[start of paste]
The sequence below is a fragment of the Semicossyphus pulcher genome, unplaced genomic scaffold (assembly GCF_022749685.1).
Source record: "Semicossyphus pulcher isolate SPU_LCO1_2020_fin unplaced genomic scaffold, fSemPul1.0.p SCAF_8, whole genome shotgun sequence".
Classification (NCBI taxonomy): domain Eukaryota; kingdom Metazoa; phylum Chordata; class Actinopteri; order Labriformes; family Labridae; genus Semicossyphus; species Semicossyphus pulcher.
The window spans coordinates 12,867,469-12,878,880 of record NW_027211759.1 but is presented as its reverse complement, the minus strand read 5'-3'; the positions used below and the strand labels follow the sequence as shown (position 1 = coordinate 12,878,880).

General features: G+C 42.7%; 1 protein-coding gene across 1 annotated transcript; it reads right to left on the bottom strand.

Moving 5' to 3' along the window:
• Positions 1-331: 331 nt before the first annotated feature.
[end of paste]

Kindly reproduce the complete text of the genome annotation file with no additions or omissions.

The sequence below is a fragment of the Semicossyphus pulcher genome, unplaced genomic scaffold (assembly GCF_022749685.1).
Source record: "Semicossyphus pulcher isolate SPU_LCO1_2020_fin unplaced genomic scaffold, fSemPul1.0.p SCAF_8, whole genome shotgun sequence".
Classification (NCBI taxonomy): domain Eukaryota; kingdom Metazoa; phylum Chordata; class Actinopteri; order Labriformes; family Labridae; genus Semicossyphus; species Semicossyphus pulcher.
The window spans coordinates 12,867,469-12,878,880 of record NW_027211759.1 but is presented as its reverse complement, the minus strand read 5'-3'; the positions used below and the strand labels follow the sequence as shown (position 1 = coordinate 12,878,880).

General features: G+C 42.7%; 1 protein-coding gene across 1 annotated transcript; it reads right to left on the bottom strand.

Moving 5' to 3' along the window:
• Positions 1-331: 331 nt before the first annotated feature.